Builders' Intent

The Intent of the Builders of the Ceremonial Structures at the Sacred Sites

Certain elements found in sacred structures - the building materials, the sacred geometry of the construction, and the use of light, color, and sound - contribute directly to generating energy fields at the holy places. These elements and others also contribute indirectly to sacred site energy fields by acting as carriers and focalizers of human intention. The element of human intention is of enormous importance in explaining miraculous phenomena at sacred sites. Intention allows and establishes an individual's spiritual connection with the power and magic of the divine. The same intention ushers divine energy into the structures' design, construction, and decoration at the holy places.

For example, the planning, creation, and installation of a stained glass window can be examined on two levels. One level concerns the cutting and positioning of various shaped pieces of glass according to the ancient canons of sacred geometry and the combining of multiple colors according to their specific vibrations and psychospiritual effects. On another level, we can regard the stained glass window as an expression of the artist's spiritual intention.

Through sacred art and architecture, people can physically express their love of the divine and their exaltation of the world's beauty. A stained glass window, whatever the religion from which it is issued, is an artistic artifact, a symbol of a spiritual ideal, and a physical and living memory of the spiritual intention of the individual who created the glass. Besides its visual beauty, any piece of sacred art functions as a container and conduit of spiritual power. It follows, therefore, that monumental holy structures, such as stone rings, pyramids, mosques, and medieval cathedrals, are repositories of the spiritual intentions of the hundreds or thousands of people who contributed to their creation.

What is being suggested here is that the power of a sacred structure is in part caused by the passion and religious devotion of the people who originally designed, built, and embellished the structure. As the energy of light leaves its traces upon photographic emulsion and as the energy of sound leaves its imprints upon recording tape, so does the significance of human intention leave its traces upon physical space. The power of human intention thus creates part of the power of a place. And that power is permanent. It saturates and surrounds the holy places. It reaches out across the centuries, evoking in the hearts of pilgrims visiting today the same love and exaltation that inspired the original builders of the shrines.

This saturation of a place with the power of human intention begins with a site's initial discovery and dedication. Consider the invocation spoken by Kukai, an eighth-century Japanese Buddhist monk, at the consecration of Mount Koya as a monastery site:

I hereby address respectfully all the Buddhas of the ten directions, the deities of the great mandalas of the two realms, the divinities of the five classes, the deities of Heaven and Earth of this country, all the demons inhabiting this very mountain, spirits of earth, water, fire, air, and ether....The Emperor granted this space which was deemed correct after careful divination at the four directions. Consequently a temple shall be built on this parcel granted by his Majesty....All spirits and demons, retire! Withdraw seven leagues from this center, in all directions, zenith and nadir included! All good demons and spirits who can draw some benefit from the Law, reside here as it pleases you. May this center for practice be patronized by the venerable spirits of all Emperors and Empresses of this country, as well as by all divinities of Heaven and Earth. All the spirits of the dead, protect this space day and night, and help fulfill this wish. (20)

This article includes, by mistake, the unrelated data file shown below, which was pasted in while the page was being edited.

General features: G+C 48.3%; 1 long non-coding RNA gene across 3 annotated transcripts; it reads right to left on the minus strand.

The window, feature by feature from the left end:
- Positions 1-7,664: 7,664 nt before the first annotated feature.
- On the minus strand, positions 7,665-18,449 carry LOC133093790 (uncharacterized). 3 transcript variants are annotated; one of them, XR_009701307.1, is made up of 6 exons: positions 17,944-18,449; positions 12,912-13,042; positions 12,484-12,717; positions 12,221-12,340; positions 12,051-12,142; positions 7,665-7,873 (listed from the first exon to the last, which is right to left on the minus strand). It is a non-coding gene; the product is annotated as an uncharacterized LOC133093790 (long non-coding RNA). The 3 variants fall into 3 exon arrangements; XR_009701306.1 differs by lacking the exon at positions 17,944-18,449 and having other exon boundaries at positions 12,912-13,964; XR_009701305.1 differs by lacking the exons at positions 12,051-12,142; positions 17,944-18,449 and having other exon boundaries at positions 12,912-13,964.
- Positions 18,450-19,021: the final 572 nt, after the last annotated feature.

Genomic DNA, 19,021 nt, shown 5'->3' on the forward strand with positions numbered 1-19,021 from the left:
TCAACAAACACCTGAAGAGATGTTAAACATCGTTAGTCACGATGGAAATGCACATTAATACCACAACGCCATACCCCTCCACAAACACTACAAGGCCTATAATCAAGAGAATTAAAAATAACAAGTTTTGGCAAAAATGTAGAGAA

After the consecration of the undeveloped site come the various stages of the ceremonial structures' design, construction, and dedication. In building sacred structures, as opposed to secular, each step is usually preceded, accompanied, and followed by ritual. Often highly elaborate and time-consuming, these rituals infuse the entire process of temple construction with an aura of holiness. The ancient Agama texts of India, for example, prescribe in minute detail the ceremonial selection of appropriate temple locations, the auspiciousness of particular astrological periods for the construction of temples, the special requirements for the preparation of the architects and builders, the molding of idols, the mode of their installation and the psychic and spiritual rituals necessary to imbue the icons with divine energy. As with the creation of stained glass windows, each of these activities may be understood to have two functions: the actual performance of physical actions necessary to the construction of a holy place and the progressive charging or empowerment of that sacred place with the spirituality and intention of those persons participating in its construction.